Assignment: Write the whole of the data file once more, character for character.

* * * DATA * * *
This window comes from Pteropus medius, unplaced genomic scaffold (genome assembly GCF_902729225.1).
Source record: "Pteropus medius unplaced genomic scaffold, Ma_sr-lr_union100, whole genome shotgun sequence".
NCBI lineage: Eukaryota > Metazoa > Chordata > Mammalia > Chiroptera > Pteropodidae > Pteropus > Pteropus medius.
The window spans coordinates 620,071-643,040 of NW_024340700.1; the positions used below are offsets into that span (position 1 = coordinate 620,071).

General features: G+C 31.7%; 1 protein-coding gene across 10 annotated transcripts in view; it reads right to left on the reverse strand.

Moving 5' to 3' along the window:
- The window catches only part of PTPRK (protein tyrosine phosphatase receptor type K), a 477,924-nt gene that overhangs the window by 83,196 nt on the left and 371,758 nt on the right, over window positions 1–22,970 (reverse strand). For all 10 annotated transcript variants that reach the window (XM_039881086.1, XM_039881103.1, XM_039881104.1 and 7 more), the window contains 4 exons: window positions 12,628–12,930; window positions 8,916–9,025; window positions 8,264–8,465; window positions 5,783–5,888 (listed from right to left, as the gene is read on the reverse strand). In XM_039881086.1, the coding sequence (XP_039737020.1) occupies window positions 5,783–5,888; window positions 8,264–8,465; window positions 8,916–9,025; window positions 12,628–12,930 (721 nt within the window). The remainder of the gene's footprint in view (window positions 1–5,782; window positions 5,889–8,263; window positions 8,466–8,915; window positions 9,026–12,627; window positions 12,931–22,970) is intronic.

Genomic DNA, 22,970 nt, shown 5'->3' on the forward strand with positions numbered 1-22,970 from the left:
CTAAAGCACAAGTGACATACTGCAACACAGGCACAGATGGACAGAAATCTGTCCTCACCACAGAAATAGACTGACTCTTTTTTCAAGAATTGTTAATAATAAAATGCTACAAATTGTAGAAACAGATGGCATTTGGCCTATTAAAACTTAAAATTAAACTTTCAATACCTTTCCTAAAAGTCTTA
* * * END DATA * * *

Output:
This window comes from Pteropus medius, unplaced genomic scaffold (genome assembly GCF_902729225.1).
Source record: "Pteropus medius unplaced genomic scaffold, Ma_sr-lr_union100, whole genome shotgun sequence".
NCBI lineage: Eukaryota > Metazoa > Chordata > Mammalia > Chiroptera > Pteropodidae > Pteropus > Pteropus medius.
The window spans coordinates 620,071-643,040 of NW_024340700.1; the positions used below are offsets into that span (position 1 = coordinate 620,071).

General features: G+C 31.7%; 1 protein-coding gene across 10 annotated transcripts in view; it reads right to left on the reverse strand.

Moving 5' to 3' along the window:
- The window catches only part of PTPRK (protein tyrosine phosphatase receptor type K), a 477,924-nt gene that overhangs the window by 83,196 nt on the left and 371,758 nt on the right, over window positions 1–22,970 (reverse strand). For all 10 annotated transcript variants that reach the window (XM_039881086.1, XM_039881103.1, XM_039881104.1 and 7 more), the window contains 4 exons: window positions 12,628–12,930; window positions 8,916–9,025; window positions 8,264–8,465; window positions 5,783–5,888 (listed from right to left, as the gene is read on the reverse strand). In XM_039881086.1, the coding sequence (XP_039737020.1) occupies window positions 5,783–5,888; window positions 8,264–8,465; window positions 8,916–9,025; window positions 12,628–12,930 (721 nt within the window). The remainder of the gene's footprint in view (window positions 1–5,782; window positions 5,889–8,263; window positions 8,466–8,915; window positions 9,026–12,627; window positions 12,931–22,970) is intronic.

Genomic DNA, 22,970 nt, shown 5'->3' on the forward strand with positions numbered 1-22,970 from the left:
CTAAAGCACAAGTGACATACTGCAACACAGGCACAGATGGACAGAAATCTGTCCTCACCACAGAAATAGACTGACTCTTTTTTCAAGAATTGTTAATAATAAAATGCTACAAATTGTAGAAACAGATGGCATTTGGCCTATTAAAACTTAAAATTAAACTTTCAATACCTTTCCTAAAAGTCTTA